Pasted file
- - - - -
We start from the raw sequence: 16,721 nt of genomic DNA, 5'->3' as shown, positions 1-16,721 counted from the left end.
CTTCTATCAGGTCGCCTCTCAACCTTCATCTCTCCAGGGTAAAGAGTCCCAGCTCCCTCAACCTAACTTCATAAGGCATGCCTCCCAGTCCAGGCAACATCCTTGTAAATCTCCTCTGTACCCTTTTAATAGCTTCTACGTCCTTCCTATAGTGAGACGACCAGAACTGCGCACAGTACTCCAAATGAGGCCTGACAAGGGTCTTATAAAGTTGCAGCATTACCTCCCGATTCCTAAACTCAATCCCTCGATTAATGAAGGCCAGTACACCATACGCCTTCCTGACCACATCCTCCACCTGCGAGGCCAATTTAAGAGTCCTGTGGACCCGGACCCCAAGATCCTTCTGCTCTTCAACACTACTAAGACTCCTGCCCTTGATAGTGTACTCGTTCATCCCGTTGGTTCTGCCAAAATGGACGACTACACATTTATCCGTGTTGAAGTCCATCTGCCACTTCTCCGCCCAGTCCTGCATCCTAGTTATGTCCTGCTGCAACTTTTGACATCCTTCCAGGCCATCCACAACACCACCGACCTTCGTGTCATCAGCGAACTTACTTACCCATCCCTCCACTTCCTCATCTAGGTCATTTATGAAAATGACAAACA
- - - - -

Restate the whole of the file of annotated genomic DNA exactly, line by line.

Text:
We start from the raw sequence: 16,721 nt of genomic DNA, 5'->3' as shown, positions 1-16,721 counted from the left end.
CTTCTATCAGGTCGCCTCTCAACCTTCATCTCTCCAGGGTAAAGAGTCCCAGCTCCCTCAACCTAACTTCATAAGGCATGCCTCCCAGTCCAGGCAACATCCTTGTAAATCTCCTCTGTACCCTTTTAATAGCTTCTACGTCCTTCCTATAGTGAGACGACCAGAACTGCGCACAGTACTCCAAATGAGGCCTGACAAGGGTCTTATAAAGTTGCAGCATTACCTCCCGATTCCTAAACTCAATCCCTCGATTAATGAAGGCCAGTACACCATACGCCTTCCTGACCACATCCTCCACCTGCGAGGCCAATTTAAGAGTCCTGTGGACCCGGACCCCAAGATCCTTCTGCTCTTCAACACTACTAAGACTCCTGCCCTTGATAGTGTACTCGTTCATCCCGTTGGTTCTGCCAAAATGGACGACTACACATTTATCCGTGTTGAAGTCCATCTGCCACTTCTCCGCCCAGTCCTGCATCCTAGTTATGTCCTGCTGCAACTTTTGACATCCTTCCAGGCCATCCACAACACCACCGACCTTCGTGTCATCAGCGAACTTACTTACCCATCCCTCCACTTCCTCATCTAGGTCATTTATGAAAATGACAAACA